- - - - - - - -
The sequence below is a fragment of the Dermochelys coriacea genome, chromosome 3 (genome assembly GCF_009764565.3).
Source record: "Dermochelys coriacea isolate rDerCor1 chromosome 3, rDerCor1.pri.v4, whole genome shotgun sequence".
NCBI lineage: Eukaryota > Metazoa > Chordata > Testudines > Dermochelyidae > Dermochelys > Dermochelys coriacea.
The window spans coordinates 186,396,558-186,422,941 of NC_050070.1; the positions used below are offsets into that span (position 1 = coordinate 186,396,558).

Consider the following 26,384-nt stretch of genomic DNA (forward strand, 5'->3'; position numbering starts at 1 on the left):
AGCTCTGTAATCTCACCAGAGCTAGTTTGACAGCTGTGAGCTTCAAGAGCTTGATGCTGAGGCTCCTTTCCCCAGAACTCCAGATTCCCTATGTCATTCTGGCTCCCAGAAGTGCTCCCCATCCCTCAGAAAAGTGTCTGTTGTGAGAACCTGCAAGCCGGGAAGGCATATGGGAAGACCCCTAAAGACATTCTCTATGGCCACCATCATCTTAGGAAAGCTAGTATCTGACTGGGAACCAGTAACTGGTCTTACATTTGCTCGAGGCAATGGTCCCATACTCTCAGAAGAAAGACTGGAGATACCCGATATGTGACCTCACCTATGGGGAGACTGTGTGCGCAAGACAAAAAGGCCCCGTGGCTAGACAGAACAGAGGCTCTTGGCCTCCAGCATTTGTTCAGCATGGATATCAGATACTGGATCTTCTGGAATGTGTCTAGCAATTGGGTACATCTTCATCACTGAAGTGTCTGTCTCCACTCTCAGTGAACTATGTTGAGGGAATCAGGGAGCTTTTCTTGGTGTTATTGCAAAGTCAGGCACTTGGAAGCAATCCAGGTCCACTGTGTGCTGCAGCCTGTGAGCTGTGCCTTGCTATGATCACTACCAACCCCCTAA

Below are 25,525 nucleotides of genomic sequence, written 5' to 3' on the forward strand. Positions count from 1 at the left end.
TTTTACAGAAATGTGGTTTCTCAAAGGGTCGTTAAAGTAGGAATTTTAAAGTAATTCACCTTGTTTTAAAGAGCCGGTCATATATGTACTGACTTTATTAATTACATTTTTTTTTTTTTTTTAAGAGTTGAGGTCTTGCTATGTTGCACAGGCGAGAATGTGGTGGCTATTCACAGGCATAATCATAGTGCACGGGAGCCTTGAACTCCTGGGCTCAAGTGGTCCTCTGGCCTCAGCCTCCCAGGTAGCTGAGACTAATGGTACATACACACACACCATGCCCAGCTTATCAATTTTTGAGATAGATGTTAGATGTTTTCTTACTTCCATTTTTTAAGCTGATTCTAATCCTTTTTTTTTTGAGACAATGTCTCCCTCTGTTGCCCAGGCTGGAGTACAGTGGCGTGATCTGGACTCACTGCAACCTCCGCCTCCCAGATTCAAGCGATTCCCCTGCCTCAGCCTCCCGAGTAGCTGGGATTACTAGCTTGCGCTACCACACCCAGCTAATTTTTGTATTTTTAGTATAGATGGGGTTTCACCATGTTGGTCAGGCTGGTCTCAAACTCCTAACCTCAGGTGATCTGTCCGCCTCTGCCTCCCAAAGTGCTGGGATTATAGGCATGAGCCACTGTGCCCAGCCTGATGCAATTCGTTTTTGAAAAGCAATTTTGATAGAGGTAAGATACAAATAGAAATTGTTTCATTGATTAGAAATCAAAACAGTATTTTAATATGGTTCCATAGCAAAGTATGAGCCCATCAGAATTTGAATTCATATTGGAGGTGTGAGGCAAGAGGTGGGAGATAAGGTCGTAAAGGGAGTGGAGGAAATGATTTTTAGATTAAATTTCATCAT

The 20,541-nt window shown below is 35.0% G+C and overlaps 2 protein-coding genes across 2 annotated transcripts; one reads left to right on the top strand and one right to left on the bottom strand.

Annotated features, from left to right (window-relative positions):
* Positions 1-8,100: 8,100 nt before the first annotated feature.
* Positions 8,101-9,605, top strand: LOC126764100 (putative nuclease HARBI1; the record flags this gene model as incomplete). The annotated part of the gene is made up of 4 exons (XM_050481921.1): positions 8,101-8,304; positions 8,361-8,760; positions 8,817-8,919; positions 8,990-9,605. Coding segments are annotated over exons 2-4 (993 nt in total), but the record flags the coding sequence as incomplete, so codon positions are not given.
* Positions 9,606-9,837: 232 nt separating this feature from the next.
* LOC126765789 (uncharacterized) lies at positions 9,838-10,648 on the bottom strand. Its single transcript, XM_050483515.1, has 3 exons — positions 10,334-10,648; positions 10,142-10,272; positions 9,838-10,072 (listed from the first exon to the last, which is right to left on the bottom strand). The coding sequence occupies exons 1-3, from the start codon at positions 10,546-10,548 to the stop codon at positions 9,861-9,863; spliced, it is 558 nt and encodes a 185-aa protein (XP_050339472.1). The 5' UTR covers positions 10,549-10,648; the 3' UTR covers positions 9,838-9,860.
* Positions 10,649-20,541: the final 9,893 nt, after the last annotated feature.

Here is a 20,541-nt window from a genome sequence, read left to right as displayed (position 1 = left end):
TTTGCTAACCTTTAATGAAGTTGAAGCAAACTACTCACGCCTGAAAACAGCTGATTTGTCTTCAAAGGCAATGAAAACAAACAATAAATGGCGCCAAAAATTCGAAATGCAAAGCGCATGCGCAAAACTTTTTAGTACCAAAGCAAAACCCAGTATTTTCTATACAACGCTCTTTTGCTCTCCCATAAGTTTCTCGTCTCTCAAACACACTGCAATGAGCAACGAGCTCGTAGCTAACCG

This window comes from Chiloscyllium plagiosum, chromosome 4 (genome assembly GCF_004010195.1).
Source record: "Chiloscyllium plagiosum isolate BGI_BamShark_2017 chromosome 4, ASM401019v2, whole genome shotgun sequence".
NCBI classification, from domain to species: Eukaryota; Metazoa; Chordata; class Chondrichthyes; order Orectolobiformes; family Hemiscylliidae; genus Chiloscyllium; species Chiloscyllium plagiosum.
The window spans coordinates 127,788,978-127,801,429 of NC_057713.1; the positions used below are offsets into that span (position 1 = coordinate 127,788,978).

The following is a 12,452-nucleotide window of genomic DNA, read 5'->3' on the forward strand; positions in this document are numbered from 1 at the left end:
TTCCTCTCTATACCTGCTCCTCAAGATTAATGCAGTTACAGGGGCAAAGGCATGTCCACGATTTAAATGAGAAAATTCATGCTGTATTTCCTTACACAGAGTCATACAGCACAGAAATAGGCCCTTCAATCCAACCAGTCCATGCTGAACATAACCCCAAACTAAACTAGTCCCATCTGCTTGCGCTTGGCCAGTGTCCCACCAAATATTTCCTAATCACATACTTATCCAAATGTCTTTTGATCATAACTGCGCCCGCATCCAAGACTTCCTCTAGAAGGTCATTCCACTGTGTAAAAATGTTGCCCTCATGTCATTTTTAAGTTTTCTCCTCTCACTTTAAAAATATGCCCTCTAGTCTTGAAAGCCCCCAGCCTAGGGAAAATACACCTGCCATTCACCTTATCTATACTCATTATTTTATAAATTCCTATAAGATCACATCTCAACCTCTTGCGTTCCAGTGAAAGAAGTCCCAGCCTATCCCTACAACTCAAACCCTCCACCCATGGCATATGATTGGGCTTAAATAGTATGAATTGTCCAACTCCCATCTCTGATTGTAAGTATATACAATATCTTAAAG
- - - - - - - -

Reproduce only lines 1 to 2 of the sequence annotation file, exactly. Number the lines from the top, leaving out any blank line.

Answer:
The sequence below is a fragment of the Dermochelys coriacea genome, chromosome 3 (genome assembly GCF_009764565.3).
Source record: "Dermochelys coriacea isolate rDerCor1 chromosome 3, rDerCor1.pri.v4, whole genome shotgun sequence".